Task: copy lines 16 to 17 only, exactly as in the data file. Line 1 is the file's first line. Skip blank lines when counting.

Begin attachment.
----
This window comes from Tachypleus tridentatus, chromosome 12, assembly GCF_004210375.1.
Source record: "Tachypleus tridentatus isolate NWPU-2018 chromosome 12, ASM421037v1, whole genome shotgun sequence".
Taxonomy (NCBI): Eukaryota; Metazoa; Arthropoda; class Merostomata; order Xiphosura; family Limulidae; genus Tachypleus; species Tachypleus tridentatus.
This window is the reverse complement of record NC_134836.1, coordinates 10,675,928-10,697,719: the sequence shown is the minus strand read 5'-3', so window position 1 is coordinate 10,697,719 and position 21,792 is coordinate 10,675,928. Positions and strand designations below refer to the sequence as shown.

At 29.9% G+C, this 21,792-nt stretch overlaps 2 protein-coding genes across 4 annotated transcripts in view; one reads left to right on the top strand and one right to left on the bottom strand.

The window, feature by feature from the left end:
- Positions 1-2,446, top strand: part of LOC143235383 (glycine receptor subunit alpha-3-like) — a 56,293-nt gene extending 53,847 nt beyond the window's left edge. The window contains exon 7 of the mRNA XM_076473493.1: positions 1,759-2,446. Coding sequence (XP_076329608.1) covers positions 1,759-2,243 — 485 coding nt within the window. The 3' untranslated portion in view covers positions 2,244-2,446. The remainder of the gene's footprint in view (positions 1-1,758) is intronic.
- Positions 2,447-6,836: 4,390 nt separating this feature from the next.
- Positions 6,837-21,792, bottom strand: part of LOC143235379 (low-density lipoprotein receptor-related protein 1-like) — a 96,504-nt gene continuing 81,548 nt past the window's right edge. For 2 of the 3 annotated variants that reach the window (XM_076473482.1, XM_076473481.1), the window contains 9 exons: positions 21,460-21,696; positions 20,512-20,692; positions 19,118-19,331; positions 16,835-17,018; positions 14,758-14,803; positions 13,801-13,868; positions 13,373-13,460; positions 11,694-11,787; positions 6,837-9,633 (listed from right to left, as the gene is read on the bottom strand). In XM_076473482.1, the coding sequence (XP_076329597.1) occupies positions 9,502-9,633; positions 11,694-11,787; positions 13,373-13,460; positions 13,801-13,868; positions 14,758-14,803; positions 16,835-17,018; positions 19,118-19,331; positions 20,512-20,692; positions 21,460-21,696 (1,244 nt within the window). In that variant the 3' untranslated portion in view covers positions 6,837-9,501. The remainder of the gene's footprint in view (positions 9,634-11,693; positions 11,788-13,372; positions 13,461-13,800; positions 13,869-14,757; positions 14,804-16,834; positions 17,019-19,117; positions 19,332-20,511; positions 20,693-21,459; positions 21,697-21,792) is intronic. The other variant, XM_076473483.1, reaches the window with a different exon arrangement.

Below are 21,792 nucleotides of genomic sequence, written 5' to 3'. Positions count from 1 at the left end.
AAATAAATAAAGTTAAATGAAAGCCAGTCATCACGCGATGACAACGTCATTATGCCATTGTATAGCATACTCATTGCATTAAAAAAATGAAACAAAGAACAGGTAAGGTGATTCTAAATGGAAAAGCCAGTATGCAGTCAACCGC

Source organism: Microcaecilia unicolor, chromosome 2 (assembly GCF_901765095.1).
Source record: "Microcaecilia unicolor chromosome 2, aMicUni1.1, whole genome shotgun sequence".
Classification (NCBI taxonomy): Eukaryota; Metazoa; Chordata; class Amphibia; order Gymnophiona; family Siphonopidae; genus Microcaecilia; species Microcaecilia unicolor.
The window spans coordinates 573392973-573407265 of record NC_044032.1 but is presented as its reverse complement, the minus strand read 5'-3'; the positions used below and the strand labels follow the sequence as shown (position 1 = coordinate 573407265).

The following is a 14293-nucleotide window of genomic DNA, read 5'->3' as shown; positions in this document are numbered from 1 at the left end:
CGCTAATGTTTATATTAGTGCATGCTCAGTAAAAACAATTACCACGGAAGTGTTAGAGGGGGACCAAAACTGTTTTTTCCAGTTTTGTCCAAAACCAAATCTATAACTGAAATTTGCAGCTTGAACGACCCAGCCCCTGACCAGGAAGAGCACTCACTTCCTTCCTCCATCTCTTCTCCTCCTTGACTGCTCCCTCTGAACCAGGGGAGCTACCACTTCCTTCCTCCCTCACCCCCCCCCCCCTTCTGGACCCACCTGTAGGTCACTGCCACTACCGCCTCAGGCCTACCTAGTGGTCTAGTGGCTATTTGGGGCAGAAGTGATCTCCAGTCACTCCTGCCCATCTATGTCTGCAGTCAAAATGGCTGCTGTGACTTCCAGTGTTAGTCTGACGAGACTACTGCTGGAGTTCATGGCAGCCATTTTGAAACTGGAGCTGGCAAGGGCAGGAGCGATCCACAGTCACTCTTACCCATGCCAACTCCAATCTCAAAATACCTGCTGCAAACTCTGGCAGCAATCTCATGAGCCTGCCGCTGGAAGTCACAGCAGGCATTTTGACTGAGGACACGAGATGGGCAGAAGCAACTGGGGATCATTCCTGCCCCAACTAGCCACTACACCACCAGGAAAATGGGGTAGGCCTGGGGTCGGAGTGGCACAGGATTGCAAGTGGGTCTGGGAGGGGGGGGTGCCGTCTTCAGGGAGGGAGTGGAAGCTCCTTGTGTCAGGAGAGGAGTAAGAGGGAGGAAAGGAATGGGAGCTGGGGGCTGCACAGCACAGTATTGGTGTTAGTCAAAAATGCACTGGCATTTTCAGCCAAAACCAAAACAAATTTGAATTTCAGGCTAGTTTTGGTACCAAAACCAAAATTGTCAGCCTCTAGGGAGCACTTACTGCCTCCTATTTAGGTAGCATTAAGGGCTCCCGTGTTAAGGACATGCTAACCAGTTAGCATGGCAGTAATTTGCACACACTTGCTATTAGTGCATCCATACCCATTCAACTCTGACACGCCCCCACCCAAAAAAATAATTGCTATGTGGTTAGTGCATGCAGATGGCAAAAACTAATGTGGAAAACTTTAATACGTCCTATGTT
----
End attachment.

The following is a 14293-nucleotide window of genomic DNA, read 5'->3' as shown; positions in this document are numbered from 1 at the left end:
CGCTAATGTTTATATTAGTGCATGCTCAGTAAAAACAATTACCACGGAAGTGTTAGAGGGGGACCAAAACTGTTTTTTCCAGTTTTGTCCAAAACCAAATCTATAACTGAAATTTGCAGCTTGAACGACCCAGCCCCTGACCAGGAAGAGCACTCACTTCCTTCCTCCATCTCTTCTCCTCCTTGACTGCTCCCTCTGAACCAGGGGAGCTACCACTTCCTTCCTCCCTCACCCCCCCCCCCCTTCTGGACCCACCTGTAGGTCACTGCCACTACCGCCTCAGGCCTACCTAGTGGTCTAGTGGCTATTTGGGGCAGAAGTGATCTCCAGTCACTCCTGCCCATCTATGTCTGCAGTCAAAATGGCTGCTGTGACTTCCAGTGTTAGTCTGACGAGACTACTGCTGGAGTTCATGGCAGCCATTTTGAAACTGGAGCTGGCAAGGGCAGGAGCGATCCACAGTCACTCTTACCCATGCCAACTCCAATCTCAAAATACCTGCTGCAAACTCTGGCAGCAATCTCATGAGCCTGCCGCTGGAAGTCACAGCAGGCATTTTGACTGAGGACACGAGATGGGCAGAAGCAACTGGGGATCATTCCTGCCCCAACTAGCCACTACACCACCAGGAAAATGGGGTAGGCCTGGGGTCGGAGTGGCACAGGATTGCAAGTGGGTCTGGGAGGGGGGGGTGCCGTCTTCAGGGAGGGAGTGGAAGCTCCTTGTGTCAGGAGAGGAGTAAGAGGGAGGAAAGGAATGGGAGCTGGGGGCTGCACAGCACAGTATTGGTGTTAGTCAAAAATGCACTGGCATTTTCAGCCAAAACCAAAACAAATTTGAATTTCAGGCTAGTTTTGGTACCAAAACCAAAATTGTCAGCCTCTAGGGAGCACTTACTGCCTCCTATTTAGGTAGCATTAAGGGCTCCCGTGTTAAGGACATGCTAACCAGTTAGCATGGCAGTAATTTGCACACACTTGCTATTAGTGCATCCATACCCATTCAACTCTGACACGCCCCCACCCAAAAAAATAATTGCTATGTGGTTAGTGCATGCAGATGGCAAAAACTAATGTGGAAAACTTTAATACGTCCTATGTT